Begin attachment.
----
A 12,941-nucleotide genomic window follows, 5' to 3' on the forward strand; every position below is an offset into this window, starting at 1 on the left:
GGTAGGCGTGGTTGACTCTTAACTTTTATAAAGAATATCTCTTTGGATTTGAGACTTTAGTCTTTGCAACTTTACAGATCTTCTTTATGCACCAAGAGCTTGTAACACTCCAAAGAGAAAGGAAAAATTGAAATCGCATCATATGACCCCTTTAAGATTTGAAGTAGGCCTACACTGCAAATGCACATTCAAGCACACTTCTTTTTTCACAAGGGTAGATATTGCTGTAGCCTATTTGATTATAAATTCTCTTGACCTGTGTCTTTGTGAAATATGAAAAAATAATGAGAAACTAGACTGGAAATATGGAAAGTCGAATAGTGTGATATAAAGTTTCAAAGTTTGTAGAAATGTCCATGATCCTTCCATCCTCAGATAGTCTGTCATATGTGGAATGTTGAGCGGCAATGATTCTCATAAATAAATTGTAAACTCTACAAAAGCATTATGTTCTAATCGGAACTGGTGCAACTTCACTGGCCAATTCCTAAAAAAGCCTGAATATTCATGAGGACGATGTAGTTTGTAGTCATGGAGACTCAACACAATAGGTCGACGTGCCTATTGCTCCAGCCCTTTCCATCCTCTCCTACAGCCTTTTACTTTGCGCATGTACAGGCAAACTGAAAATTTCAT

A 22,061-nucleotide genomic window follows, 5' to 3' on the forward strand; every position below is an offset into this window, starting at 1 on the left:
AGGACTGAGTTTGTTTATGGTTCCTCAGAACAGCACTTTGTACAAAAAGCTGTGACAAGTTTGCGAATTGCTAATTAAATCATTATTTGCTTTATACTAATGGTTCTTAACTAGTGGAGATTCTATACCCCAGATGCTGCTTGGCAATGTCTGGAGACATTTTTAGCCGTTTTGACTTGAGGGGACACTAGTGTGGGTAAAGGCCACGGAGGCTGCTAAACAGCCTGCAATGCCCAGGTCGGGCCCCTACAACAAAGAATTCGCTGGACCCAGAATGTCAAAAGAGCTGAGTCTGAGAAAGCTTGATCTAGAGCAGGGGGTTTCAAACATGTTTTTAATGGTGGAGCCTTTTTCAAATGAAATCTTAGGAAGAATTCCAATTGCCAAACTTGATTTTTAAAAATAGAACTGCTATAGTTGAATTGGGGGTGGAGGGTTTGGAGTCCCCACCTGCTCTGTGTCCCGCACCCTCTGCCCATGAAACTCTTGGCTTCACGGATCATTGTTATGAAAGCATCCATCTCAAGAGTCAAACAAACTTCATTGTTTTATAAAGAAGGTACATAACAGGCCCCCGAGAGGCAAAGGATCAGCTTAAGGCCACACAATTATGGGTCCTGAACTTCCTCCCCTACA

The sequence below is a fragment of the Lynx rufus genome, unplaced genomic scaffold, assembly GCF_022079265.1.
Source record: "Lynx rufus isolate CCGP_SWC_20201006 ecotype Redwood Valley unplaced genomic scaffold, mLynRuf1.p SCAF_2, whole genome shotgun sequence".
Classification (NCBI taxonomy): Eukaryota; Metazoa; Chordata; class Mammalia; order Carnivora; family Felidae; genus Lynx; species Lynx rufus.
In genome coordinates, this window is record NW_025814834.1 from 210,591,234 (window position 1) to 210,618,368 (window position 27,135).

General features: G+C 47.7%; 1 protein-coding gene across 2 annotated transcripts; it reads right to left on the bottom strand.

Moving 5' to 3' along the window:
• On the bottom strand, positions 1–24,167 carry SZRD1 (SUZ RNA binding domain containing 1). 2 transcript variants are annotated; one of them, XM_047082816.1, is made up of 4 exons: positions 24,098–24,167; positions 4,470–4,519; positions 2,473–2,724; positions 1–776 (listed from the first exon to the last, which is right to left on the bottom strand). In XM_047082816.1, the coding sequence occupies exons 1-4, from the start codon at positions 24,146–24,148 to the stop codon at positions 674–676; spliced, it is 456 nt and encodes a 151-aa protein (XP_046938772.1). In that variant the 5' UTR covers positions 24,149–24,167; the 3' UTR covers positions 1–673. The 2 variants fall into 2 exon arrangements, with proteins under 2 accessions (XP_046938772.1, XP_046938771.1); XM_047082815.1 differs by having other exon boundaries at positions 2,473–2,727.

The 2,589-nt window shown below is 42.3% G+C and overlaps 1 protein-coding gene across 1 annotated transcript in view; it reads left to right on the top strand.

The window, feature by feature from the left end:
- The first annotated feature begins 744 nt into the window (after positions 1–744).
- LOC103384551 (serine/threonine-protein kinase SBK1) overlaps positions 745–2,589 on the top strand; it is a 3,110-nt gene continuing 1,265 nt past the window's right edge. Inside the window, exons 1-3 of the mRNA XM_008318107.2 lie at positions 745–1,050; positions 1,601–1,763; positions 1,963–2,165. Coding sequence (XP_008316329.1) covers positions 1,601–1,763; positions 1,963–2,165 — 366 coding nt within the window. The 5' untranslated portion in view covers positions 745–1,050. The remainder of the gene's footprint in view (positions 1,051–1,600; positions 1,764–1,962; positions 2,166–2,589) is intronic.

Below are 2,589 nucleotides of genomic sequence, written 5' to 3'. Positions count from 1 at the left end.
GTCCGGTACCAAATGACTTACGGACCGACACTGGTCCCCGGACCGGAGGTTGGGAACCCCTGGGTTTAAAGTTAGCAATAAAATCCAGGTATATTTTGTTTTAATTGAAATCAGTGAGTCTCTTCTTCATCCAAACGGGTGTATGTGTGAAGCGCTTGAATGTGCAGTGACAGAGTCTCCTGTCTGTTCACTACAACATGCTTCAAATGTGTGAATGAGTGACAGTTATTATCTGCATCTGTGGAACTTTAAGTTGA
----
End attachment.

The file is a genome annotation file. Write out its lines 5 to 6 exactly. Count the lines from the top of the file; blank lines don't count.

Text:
The sequence below is a fragment of the Lynx rufus genome, unplaced genomic scaffold, assembly GCF_022079265.1.
Source record: "Lynx rufus isolate CCGP_SWC_20201006 ecotype Redwood Valley unplaced genomic scaffold, mLynRuf1.p SCAF_2, whole genome shotgun sequence".